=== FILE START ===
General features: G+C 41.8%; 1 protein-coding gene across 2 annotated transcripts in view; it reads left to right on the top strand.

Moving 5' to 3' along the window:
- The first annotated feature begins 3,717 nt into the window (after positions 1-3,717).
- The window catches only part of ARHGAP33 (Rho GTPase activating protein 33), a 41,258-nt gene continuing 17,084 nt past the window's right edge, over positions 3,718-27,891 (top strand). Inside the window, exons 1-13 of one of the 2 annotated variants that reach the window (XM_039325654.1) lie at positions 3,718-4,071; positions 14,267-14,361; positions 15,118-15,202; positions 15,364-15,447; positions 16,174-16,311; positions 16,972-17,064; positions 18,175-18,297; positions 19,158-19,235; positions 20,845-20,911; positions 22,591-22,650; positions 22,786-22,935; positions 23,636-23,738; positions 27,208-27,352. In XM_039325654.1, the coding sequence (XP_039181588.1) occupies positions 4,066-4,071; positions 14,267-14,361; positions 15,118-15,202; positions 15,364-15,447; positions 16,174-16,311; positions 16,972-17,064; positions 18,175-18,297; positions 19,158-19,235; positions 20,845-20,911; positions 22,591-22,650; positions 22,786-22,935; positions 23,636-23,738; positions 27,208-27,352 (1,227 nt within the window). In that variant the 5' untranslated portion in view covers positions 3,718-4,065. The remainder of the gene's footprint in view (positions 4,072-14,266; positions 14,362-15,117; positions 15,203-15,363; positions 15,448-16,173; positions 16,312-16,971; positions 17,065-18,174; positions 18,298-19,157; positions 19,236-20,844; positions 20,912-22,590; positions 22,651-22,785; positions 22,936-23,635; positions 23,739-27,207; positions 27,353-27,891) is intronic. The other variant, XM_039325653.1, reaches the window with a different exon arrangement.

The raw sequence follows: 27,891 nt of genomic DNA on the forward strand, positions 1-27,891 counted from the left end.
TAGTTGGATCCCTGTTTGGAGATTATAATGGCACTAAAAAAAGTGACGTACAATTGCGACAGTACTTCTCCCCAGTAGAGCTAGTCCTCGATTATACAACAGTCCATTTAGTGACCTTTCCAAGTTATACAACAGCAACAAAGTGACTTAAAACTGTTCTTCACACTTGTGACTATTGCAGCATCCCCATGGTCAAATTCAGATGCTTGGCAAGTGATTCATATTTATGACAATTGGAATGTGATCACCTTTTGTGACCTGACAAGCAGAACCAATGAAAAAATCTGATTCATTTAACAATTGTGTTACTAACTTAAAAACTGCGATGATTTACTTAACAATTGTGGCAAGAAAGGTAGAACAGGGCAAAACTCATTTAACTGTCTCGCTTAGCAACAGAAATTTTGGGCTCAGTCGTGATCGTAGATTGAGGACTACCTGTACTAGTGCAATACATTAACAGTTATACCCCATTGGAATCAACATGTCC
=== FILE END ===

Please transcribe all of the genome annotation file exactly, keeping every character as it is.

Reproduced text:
General features: G+C 41.8%; 1 protein-coding gene across 2 annotated transcripts in view; it reads left to right on the top strand.

Moving 5' to 3' along the window:
- The first annotated feature begins 3,717 nt into the window (after positions 1-3,717).
- The window catches only part of ARHGAP33 (Rho GTPase activating protein 33), a 41,258-nt gene continuing 17,084 nt past the window's right edge, over positions 3,718-27,891 (top strand). Inside the window, exons 1-13 of one of the 2 annotated variants that reach the window (XM_039325654.1) lie at positions 3,718-4,071; positions 14,267-14,361; positions 15,118-15,202; positions 15,364-15,447; positions 16,174-16,311; positions 16,972-17,064; positions 18,175-18,297; positions 19,158-19,235; positions 20,845-20,911; positions 22,591-22,650; positions 22,786-22,935; positions 23,636-23,738; positions 27,208-27,352. In XM_039325654.1, the coding sequence (XP_039181588.1) occupies positions 4,066-4,071; positions 14,267-14,361; positions 15,118-15,202; positions 15,364-15,447; positions 16,174-16,311; positions 16,972-17,064; positions 18,175-18,297; positions 19,158-19,235; positions 20,845-20,911; positions 22,591-22,650; positions 22,786-22,935; positions 23,636-23,738; positions 27,208-27,352 (1,227 nt within the window). In that variant the 5' untranslated portion in view covers positions 3,718-4,065. The remainder of the gene's footprint in view (positions 4,072-14,266; positions 14,362-15,117; positions 15,203-15,363; positions 15,448-16,173; positions 16,312-16,971; positions 17,065-18,174; positions 18,298-19,157; positions 19,236-20,844; positions 20,912-22,590; positions 22,651-22,785; positions 22,936-23,635; positions 23,739-27,207; positions 27,353-27,891) is intronic. The other variant, XM_039325653.1, reaches the window with a different exon arrangement.

The raw sequence follows: 27,891 nt of genomic DNA on the forward strand, positions 1-27,891 counted from the left end.
TAGTTGGATCCCTGTTTGGAGATTATAATGGCACTAAAAAAAGTGACGTACAATTGCGACAGTACTTCTCCCCAGTAGAGCTAGTCCTCGATTATACAACAGTCCATTTAGTGACCTTTCCAAGTTATACAACAGCAACAAAGTGACTTAAAACTGTTCTTCACACTTGTGACTATTGCAGCATCCCCATGGTCAAATTCAGATGCTTGGCAAGTGATTCATATTTATGACAATTGGAATGTGATCACCTTTTGTGACCTGACAAGCAGAACCAATGAAAAAATCTGATTCATTTAACAATTGTGTTACTAACTTAAAAACTGCGATGATTTACTTAACAATTGTGGCAAGAAAGGTAGAACAGGGCAAAACTCATTTAACTGTCTCGCTTAGCAACAGAAATTTTGGGCTCAGTCGTGATCGTAGATTGAGGACTACCTGTACTAGTGCAATACATTAACAGTTATACCCCATTGGAATCAACATGTCC